Pride and Prejudice

Vanity and Pride

“Pride,” observed Mary, who piqued herself upon the solidity of her

reflections, “is a very common failing, I believe. By all that I have

ever read, I am convinced that it is very common indeed; that human

nature is particularly prone to it, and that there are very few of us

who do not cherish a feeling of self-complacency on the score of some

quality or other, real or imaginary. Vanity and pride are different

things, though the words are often used synonymously. A person may

be proud without being vain. Pride relates more to our opinion of

ourselves, vanity to what we would have others think of us.”

-chapter 5, page 18

Pride is defined as a high opinion of one’s own worth, or a pleasure and satisfaction in something concerned with oneself. When one has pride, one is proud of their accomplishments, abilities, achievements etc, without attitude or superiority.

Vanity can be defined as an excessive amount of pride in one’s appearance, qualities, abilities, achievements etc. Vanity is seen as conceit in a person. It is a word that conjures up a negative connotation and suggests a degree of blindness. Someone who is considered vain has a certain attitude towards others, generally a feeling of superiority.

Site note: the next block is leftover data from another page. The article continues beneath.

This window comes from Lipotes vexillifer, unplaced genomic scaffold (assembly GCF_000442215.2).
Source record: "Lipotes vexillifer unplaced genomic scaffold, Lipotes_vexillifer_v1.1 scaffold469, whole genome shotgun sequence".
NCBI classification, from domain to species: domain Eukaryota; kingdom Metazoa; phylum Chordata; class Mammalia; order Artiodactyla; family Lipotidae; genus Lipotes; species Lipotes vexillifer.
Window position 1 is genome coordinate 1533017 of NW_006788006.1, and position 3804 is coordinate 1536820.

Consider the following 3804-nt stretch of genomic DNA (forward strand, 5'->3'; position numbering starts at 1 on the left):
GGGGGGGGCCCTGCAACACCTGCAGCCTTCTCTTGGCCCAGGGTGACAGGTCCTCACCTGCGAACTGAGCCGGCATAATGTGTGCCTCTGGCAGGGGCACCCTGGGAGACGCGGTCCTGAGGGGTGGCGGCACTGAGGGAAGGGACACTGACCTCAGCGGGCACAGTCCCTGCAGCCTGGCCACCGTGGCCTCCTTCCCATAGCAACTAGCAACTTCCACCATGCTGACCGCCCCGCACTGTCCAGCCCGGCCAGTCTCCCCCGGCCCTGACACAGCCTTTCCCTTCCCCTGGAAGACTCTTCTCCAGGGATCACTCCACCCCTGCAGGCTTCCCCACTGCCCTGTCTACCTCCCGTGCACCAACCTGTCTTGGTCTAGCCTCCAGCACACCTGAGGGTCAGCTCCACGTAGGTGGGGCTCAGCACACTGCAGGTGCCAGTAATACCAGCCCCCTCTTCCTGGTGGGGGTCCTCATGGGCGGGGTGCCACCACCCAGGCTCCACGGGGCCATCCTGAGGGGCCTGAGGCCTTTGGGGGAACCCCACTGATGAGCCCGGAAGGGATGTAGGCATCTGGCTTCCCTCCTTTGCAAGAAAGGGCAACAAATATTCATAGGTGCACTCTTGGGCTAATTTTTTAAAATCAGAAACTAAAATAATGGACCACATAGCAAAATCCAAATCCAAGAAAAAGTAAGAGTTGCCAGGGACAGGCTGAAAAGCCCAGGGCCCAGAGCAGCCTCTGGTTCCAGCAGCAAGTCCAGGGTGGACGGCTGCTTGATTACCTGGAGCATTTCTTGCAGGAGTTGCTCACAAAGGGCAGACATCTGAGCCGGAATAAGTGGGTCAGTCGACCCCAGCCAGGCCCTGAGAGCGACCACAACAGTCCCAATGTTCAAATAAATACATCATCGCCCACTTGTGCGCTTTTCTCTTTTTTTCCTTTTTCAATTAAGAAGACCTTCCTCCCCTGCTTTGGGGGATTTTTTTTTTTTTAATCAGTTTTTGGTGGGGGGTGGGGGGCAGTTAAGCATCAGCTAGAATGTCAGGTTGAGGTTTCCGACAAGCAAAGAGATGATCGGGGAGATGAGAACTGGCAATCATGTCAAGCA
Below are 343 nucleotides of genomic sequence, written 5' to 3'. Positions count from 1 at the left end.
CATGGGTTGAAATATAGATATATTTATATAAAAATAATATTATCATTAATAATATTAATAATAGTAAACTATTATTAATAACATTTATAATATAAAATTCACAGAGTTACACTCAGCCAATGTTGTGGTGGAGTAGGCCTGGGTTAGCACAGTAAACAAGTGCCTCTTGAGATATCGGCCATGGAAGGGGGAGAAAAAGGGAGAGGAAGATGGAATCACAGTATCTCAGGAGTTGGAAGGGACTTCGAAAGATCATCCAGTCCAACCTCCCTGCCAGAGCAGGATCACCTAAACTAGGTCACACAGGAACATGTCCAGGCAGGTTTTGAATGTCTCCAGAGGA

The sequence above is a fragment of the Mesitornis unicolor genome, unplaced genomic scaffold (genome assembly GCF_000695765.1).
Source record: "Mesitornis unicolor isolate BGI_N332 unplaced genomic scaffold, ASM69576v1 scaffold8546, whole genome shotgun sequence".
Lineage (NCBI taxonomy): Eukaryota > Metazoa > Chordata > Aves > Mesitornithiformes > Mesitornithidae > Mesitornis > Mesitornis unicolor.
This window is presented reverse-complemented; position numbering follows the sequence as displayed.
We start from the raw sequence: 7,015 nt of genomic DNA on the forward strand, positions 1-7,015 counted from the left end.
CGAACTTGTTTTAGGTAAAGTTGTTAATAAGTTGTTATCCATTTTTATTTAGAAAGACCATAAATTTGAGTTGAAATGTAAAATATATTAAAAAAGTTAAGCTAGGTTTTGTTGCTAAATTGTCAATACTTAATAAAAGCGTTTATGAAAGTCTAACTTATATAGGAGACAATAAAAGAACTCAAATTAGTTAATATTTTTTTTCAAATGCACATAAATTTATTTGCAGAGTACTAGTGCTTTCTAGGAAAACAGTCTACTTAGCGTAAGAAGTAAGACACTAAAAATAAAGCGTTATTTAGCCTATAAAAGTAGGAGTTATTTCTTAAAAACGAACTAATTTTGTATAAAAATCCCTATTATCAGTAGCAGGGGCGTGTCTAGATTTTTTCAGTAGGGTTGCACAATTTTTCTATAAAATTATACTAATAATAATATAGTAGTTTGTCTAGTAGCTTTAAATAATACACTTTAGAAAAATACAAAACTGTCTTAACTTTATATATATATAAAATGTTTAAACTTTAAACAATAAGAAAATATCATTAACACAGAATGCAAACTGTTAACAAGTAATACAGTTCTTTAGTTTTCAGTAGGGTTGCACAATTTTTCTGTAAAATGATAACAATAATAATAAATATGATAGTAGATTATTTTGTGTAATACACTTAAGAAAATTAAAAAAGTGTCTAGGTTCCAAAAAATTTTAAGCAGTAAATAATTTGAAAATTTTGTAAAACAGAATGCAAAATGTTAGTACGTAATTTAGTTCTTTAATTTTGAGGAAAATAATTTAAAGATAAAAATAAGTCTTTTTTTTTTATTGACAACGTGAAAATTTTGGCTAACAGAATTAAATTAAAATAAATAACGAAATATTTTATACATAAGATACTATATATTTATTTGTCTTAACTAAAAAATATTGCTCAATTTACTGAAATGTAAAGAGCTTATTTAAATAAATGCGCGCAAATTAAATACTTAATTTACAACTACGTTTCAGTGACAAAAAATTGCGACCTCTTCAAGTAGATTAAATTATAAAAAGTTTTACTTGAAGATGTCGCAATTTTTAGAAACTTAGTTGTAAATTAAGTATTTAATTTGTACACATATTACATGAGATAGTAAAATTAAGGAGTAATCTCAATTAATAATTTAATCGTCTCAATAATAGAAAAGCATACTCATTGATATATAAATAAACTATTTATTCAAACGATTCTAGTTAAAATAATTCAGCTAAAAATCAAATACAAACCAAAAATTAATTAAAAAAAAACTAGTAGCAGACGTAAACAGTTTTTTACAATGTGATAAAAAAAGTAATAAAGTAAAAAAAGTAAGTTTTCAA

In the previous passage, Mary Bennet distinguishes between vanity and pride. What do you think she is suggesting in that?

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As said in the words of Mary at the beginning of the novel, "human nature is particularly prone to [pride]" (Volume I, Chapter 5). In the novel, pride prevents the characters from seeing the truth of a situation and from achieving happiness in life. Pride is one of the main barriers that creates an obstacle to Elizabeth and Darcy's marriage. Darcy's pride in his position in society leads him initially to scorn anyone outside of his own social circle. Elizabeth's vanity clouds her judgment, making her prone to think ill of Darcy and to think well of Wickham. In the end, Elizabeth's rebukes of Darcy help him to realize his fault and to change accordingly, as demonstrated in his genuinely friendly treatment of the Gardiners, whom he previously would have scorned because of their low social class. Darcy's letter shows Elizabeth that her judgments were wrong and she realizes that they were based on vanity, not on reason.